The main motivation behind a home renovation is to make your house look more beautiful, functional and comfortable.
Home remodeling is a special project that needs tons of planning and sometimes a lot of money. And because you may not have the expertise to plan everything from scratch, you usually need the help of professionals.
But did you know that it’s possible to make your remodeling project a success without spending a fortune?
For example, proper planning and making the right decisions at the right time will reduce your budget significantly without jeopardizing the quality of your renovations.
Simply put, the key to making your remodeling more efficient is to have a clear-cut plan beforehand.
Here are five ways to renovate your house beautifully and efficiently.
1. Divide Your Renovation into Small Units
Efficient remodeling requires you to focus on both the smaller picture and the bigger picture. After all, the entire project’s success depends on how well you execute every step of the renovation.
So, divide the project into small units; then renovate every unit as if it were an independent project, except that you know that it is part of a bigger project.
This strategy makes it easier to brainstorm your requirements with your architect. You’ll be able to supervise the project without requiring the help of a professional.
2. Plan Backward, from the End
Before pumping thousands of dollars into the remodeling project, consider its potential return on investment and be sure of what you want to achieve.
For example, it would be inefficient to renovate a house today and then, due to a miscalculation, end up selling it in a couple of years with little or no profit. Considering your result and its significance five or 10 years down the road is important.
With the result in mind, it is time to consider your financing options:
- Will you finance the remodel from your pocket or will you do it on credit?
- Have you saved up enough for the remodel?
- If you will rely on bank credit, are the interest rates at your bank reasonable or do you need to check out another bank?
- How friendly is the bank’s repayment plan?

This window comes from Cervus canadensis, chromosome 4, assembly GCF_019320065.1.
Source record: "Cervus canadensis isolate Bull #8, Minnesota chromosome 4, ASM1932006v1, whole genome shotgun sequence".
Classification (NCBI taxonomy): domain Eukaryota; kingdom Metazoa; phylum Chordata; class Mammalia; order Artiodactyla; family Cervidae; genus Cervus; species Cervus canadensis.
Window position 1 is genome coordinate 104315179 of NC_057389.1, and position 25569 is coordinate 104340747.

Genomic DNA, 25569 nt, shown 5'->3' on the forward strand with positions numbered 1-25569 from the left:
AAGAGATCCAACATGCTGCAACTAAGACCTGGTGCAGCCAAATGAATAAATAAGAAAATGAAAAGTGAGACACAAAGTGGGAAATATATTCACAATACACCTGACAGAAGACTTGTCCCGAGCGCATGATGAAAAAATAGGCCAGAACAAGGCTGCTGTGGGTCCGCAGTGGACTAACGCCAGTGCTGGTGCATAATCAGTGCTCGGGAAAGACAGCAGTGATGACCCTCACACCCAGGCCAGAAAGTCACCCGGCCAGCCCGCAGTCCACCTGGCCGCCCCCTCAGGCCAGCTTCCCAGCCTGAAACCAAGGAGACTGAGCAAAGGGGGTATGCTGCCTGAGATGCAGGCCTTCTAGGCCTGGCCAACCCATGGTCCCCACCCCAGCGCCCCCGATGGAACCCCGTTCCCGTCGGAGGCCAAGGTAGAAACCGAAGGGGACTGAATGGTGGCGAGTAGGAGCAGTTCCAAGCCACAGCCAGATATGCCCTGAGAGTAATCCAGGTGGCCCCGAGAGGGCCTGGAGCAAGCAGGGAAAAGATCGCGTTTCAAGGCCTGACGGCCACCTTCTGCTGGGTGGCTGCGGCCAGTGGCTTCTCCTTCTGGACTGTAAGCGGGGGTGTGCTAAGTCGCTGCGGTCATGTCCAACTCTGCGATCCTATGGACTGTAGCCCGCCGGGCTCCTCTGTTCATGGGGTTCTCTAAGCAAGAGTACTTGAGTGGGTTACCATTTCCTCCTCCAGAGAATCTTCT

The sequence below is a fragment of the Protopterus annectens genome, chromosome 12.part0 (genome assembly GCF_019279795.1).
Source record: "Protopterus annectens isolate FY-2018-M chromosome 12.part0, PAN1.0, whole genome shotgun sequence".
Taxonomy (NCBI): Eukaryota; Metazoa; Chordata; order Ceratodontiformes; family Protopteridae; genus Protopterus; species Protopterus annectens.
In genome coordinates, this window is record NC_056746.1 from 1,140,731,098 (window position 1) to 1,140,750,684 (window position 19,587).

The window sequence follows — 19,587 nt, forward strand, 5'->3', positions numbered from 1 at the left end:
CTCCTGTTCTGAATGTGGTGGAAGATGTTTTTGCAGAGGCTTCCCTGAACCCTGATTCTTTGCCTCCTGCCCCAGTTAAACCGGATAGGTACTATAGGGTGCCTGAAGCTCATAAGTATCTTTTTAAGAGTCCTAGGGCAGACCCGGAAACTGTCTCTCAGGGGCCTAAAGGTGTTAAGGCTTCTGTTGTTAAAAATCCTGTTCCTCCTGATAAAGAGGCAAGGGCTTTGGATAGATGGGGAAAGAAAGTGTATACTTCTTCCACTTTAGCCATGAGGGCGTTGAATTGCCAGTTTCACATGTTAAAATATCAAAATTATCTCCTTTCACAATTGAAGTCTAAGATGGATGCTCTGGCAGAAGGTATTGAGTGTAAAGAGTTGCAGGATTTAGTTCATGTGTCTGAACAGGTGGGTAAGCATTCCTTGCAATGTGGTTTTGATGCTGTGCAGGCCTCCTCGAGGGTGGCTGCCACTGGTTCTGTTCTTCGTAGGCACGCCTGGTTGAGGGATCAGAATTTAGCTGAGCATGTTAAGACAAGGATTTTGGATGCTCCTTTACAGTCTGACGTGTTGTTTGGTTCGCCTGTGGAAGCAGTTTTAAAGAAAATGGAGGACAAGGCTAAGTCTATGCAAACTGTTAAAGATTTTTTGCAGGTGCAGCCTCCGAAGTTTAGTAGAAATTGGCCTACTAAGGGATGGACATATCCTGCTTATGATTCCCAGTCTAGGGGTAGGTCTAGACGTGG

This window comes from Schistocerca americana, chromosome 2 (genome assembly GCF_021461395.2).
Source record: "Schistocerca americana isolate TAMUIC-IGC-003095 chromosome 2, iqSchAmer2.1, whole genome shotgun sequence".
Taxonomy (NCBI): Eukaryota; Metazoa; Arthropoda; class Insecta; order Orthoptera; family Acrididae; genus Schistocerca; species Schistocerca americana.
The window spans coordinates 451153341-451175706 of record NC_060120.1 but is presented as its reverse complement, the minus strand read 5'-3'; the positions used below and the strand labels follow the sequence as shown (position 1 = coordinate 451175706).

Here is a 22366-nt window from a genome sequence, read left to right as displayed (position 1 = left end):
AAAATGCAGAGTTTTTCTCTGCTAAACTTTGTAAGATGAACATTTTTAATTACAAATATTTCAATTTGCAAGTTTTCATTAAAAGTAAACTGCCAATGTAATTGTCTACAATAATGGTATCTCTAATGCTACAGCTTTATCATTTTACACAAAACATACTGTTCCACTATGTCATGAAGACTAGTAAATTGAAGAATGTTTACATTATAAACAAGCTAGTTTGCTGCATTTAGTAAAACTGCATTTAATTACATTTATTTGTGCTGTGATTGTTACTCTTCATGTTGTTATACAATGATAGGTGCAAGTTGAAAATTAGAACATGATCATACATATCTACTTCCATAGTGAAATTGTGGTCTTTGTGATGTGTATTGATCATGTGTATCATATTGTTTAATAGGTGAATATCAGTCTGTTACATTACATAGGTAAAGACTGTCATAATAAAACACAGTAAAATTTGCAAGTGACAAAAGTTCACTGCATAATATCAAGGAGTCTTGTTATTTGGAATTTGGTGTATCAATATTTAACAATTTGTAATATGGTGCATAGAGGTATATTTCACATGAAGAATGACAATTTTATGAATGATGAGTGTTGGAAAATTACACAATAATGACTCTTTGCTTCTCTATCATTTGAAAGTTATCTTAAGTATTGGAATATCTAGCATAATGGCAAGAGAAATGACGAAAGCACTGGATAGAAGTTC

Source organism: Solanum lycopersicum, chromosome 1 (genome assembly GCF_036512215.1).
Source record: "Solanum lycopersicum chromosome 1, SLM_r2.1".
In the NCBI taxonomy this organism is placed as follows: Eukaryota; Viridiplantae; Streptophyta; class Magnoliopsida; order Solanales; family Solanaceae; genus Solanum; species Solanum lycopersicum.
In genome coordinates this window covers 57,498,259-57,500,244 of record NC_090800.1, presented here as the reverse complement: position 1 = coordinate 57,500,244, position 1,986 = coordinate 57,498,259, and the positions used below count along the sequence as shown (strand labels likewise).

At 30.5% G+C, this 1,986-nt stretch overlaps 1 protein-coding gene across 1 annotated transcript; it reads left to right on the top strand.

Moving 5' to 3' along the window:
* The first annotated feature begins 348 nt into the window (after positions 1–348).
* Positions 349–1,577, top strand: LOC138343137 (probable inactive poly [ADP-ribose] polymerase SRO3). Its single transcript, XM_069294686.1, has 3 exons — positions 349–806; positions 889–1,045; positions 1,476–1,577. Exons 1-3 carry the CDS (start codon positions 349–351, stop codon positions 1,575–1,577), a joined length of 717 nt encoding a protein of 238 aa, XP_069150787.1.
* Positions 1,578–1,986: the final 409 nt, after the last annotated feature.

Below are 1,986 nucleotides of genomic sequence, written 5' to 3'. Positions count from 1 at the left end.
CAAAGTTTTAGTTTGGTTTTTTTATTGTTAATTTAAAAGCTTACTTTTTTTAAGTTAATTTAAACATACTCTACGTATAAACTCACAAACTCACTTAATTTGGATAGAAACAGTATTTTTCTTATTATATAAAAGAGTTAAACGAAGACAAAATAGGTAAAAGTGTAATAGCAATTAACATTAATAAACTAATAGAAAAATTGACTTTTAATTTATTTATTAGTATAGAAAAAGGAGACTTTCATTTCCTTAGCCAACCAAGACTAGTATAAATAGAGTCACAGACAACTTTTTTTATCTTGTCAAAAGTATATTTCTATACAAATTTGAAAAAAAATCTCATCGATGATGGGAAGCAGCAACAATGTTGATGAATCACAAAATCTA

- Is it possible to pull out some equity from this remodel?
Getting these answers will save you the headaches that come with unclear and hasty financing choices.
For the actual remodel, decide whether you want a modern or postmodern home. With kitchen renovations, for example, you have to decide whether you want a kitchen that will look current even after a decade or a kitchen that will look okay today and outdated tomorrow.
Deciding on the renovated room’s look will help you choose the right appliances and renovation materials.
3. Do Some of the Work
Although it’s best to leave your remodeling project to professionals, sometimes it’s economical to handle simple tasks on your own.
You don’t need, for example, to pay a pro to paint your walls, or to tackle demolition or cleanup work. If you can order the renovation supplies yourself, why pay someone to do it?
Doing some of the work instead of paying other people to do it could save you a small fortune.
4. Hire the Right Remodelers
A good remodeler is a member of the National Association of the Remodeling Industry and has a reputation for honesty, integrity and quality work.
A good record with the Better Business Bureau is also a huge plus.
Search for customer reviews before hiring a remodeler, so you have additional information to make a decision.
5. Do Your Homework
You have more options than you think, but you cannot discover them unless you do your due diligence.
You don’t have to buy your supplies or furniture from high-end stores; there is always a cheaper option out there. You don’t have to buy the furniture locally; there may be a better value online or in another area.
Take your time to discover your best options.
If you’re considering a new remodeling or renovation project, follow the five tips we’ve discussed in mind.
A lot of planning, preparing and research are needed for a successful and efficient remodel, but in the end, you’ll see that they’re worth it.
Monica Gibson is an architect and freelance writer.
Comments are closed.